Chinese authorities have started introducing more rigorous checks on the Russian border from Monday, April 13, as the government claims that most of the recently imported cases of coronavirus disease (COVID-19) originated in Russia. Some of the new measures include the implementation of quarantine orders for the cities of Harbin and Suifenhe in Heilongjiang province. On Tuesday, April 14, officials in Heilongjiang province, which borders Russia, announced that a hotline has been established so that residents could report those traveling to China illegally. Additionally, while the border remains open for Chinese nationals, state media has encouraged Chinese citizens to not return to China from Russia during the pandemic. State media has claimed that 79 new cases of COVID-19 were registered in the province on Monday, April 13.
On April 13, Chinese health authorities reported that the number of COVID-19 cases recorded in the country rose by 108 over 24 hours, the largest daily increase since March 5. The rise in cases has largely been caused by an increase in the arrival of infected travelers. Authorities in Beijing also announced on Sunday, April 12, that schools in the city will reopen to high school and senior middle school students from Monday, May 11.
Local authorities in Wuhan (Hubei province) stated on Friday, April 10, that they will continue to test residents for COVID-19 due to concerns of imported cases as the number of infections decreases. This comes just days after authorities relaxed lockdown measures in Wuhan, where COVID-19 was first detected. Since Wednesday, April 8, people have been permitted to leave the city for the first time since a lockdown was imposed on Monday, January 27. Passenger trains began to depart the city from 00:50 (local time) and highways were also opened to outbound traffic. The restrictions were eased following a reduction in the number of daily reported cases, with reports suggesting that Wuhan had only recorded two new confirmed cases in the past two weeks. Residents are still being encouraged to remain within their neighborhoods and avoid travel outside of the city unless it is necessary.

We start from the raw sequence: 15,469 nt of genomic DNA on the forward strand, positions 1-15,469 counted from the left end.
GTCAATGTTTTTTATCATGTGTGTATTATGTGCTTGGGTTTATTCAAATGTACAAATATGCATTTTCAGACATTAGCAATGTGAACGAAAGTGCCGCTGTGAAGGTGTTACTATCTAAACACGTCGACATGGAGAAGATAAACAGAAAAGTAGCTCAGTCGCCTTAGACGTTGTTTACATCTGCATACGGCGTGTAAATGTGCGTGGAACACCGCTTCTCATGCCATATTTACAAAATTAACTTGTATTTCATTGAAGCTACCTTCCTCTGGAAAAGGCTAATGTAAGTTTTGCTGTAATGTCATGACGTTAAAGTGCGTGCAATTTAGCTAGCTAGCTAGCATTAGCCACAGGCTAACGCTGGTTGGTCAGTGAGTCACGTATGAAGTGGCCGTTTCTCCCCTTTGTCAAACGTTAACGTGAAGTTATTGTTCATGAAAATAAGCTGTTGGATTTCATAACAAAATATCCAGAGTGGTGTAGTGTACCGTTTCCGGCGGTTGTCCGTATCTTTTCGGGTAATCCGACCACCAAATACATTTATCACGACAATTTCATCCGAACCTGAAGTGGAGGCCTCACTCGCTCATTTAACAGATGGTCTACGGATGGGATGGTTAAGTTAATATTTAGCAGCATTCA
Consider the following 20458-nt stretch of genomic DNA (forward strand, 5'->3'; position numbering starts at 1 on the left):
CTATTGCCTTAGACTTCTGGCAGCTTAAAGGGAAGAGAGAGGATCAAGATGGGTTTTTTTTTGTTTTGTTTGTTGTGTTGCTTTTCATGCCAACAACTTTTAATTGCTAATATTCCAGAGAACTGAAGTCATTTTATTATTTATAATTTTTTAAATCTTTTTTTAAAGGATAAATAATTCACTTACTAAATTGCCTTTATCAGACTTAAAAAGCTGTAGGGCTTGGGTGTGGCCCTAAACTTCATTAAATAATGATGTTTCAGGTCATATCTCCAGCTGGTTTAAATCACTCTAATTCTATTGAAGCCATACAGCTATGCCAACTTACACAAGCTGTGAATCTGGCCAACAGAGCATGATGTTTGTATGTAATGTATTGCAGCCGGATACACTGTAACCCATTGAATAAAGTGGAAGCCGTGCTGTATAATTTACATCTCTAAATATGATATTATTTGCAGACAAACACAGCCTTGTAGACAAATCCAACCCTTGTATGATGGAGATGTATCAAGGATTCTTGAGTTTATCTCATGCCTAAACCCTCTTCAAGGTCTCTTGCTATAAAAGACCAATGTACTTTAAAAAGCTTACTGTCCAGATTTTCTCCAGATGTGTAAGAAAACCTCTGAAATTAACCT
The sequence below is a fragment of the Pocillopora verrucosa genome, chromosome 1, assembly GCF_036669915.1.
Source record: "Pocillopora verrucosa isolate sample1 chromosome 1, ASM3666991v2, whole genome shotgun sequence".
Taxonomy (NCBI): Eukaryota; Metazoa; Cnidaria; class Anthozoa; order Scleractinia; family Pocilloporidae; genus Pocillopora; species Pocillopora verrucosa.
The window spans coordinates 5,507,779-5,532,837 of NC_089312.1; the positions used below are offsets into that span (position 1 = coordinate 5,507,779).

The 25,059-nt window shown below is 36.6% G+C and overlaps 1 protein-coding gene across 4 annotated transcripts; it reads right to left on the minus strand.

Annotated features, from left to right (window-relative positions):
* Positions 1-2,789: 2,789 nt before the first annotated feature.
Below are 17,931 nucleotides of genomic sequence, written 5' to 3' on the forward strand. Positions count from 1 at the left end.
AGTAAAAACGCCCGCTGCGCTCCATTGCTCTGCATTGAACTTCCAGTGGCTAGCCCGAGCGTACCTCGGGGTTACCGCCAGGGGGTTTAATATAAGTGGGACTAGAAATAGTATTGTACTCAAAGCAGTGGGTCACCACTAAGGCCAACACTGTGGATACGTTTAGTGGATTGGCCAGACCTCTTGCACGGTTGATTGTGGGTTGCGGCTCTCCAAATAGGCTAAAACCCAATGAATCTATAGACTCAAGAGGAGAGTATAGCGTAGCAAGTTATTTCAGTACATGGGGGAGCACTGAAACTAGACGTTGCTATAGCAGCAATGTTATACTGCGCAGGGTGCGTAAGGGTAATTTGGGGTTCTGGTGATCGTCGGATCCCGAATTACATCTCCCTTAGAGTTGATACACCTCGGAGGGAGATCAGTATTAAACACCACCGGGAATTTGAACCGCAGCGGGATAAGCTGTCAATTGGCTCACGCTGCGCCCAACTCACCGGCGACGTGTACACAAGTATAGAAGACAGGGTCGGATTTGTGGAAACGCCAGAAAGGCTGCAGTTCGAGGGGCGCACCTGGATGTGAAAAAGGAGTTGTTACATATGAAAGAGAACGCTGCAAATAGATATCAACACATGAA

Chinese authorities announced on April 10 that residency rules will be relaxed in 2020 to encourage rural populations to move to cities, with the aim of boosting local economies. Internal migration controls and household registration permits will be abolished. While travel restrictions have eased in Wuhan, strict control measures continue nationwide. Authorities have stated that measures have been introduced to restrict nonessential border crossings while those border ports and crossings which were previously closed will continue to be inaccessible until further notice. Border patrols have also been increased. Foreign nationals, including those with valid residence permits, remain prohibited from entering the country as of Wednesday, April 15, except diplomats and those on deployments deemed essential by the government. Authorities have also announced stronger controls on the country's land borders in an attempt to prevent the spread of COVID-19.
As of April 15, 83,745 cases of COVID-19 have been confirmed in China, including 3352 associated fatalities. Further international spread of the virus is expected over the coming days and weeks.
The first case of COVID-19 was reported on December 31 and the source of the outbreak has been linked to a wet market in Wuhan (Hubei province, China). Human-to-human and patient-to-medical staff transmission of the virus have been confirmed. Many of the associated fatalities have been due to pneumonia caused by the virus.
Cases of the virus have been confirmed in numerous countries and territories worldwide. Virus-screening and quarantining measures are being implemented at airports worldwide, as well as extensive travel restrictions. On March 11, the World Health Organization (WHO) declared the global outbreak a pandemic.
Pneumonia symptoms include dry cough, chest pain, fever, and trouble breathing. Pneumonia can be contagious and can be transmitted from human to human. The influenza virus, or the flu, is a common cause of viral pneumonia.
Measures adopted by local authorities evolve quickly and are usually effective immediately. Depending on the evolution of the outbreak in other countries, authorities are likely to modify, at very short notice, the list of countries whose travelers are subject to border control measures or entry restrictions upon their arrival to the territory in question. It is advised to postpone nonessential travel due to the risk that travelers may be refused entry or be subject to quarantine upon their arrival or during their stay.
To reduce the risk of COVID-19 transmission, travelers are advised to abide by the following measures:
- Frequently clean hands by applying an alcohol-based hand rub or washing with soap and water.
- When coughing and sneezing, cover mouth and nose with a flexed elbow or tissue; if used, throw the tissue away immediately and wash hands.
- If experiencing a fever, cough, difficulty breathing, or any other symptoms suggestive of respiratory illness, including pneumonia, call emergency services before going to the doctor or hospital to prevent the potential spread of the disease.